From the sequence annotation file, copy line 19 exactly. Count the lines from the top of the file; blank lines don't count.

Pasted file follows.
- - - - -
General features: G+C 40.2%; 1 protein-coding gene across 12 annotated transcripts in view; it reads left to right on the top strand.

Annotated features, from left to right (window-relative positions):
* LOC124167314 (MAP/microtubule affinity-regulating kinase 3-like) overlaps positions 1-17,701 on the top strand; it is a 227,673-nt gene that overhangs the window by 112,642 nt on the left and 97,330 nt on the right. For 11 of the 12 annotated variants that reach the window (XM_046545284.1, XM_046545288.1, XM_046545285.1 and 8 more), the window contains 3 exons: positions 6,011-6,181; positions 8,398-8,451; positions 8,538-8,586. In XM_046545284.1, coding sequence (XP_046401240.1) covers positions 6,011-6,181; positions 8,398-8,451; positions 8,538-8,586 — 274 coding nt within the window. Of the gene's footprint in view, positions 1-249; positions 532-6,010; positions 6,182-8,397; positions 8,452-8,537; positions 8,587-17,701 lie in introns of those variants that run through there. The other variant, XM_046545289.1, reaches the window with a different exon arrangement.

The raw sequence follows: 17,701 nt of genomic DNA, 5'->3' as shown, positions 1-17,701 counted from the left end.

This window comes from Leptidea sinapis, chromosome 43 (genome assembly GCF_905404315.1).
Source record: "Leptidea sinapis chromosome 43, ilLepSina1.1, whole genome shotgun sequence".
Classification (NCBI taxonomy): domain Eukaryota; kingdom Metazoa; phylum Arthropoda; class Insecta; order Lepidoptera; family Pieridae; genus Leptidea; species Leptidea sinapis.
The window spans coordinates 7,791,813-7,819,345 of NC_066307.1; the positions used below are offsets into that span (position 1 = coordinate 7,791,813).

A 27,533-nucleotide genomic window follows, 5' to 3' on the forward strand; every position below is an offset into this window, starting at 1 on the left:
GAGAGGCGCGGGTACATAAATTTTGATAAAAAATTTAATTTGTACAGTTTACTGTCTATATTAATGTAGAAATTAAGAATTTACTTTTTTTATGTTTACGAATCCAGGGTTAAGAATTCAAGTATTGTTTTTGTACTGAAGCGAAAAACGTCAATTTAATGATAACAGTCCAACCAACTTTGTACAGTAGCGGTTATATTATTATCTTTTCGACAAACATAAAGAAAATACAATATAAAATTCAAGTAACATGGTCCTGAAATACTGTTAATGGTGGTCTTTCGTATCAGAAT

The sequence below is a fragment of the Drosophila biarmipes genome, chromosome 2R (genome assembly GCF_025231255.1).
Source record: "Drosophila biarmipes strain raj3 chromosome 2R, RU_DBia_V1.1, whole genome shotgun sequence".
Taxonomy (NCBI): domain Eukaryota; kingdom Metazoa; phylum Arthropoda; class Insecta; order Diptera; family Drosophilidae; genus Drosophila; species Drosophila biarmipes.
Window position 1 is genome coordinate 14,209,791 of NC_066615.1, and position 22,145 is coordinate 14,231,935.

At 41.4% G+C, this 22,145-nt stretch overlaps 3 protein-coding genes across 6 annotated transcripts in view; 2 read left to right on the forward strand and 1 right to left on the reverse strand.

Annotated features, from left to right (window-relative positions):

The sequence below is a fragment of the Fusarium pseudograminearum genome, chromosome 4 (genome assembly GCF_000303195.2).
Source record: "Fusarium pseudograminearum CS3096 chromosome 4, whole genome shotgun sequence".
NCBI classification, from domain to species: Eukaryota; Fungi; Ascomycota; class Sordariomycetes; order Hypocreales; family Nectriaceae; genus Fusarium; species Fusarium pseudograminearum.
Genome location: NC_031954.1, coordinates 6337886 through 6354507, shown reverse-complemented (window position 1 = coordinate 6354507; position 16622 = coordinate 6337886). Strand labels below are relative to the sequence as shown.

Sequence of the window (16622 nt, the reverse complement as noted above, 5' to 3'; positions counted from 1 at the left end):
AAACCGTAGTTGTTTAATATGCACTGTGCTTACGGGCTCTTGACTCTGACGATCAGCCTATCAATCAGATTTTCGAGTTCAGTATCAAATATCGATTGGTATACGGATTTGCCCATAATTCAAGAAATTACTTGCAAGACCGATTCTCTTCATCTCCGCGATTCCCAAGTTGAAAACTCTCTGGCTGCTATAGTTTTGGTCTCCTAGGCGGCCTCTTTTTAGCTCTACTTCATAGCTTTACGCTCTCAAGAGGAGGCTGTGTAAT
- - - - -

NCBI classification, from domain to species: Eukaryota; Fungi; Ascomycota; class Sordariomycetes; order Hypocreales; family Nectriaceae; genus Fusarium; species Fusarium pseudograminearum.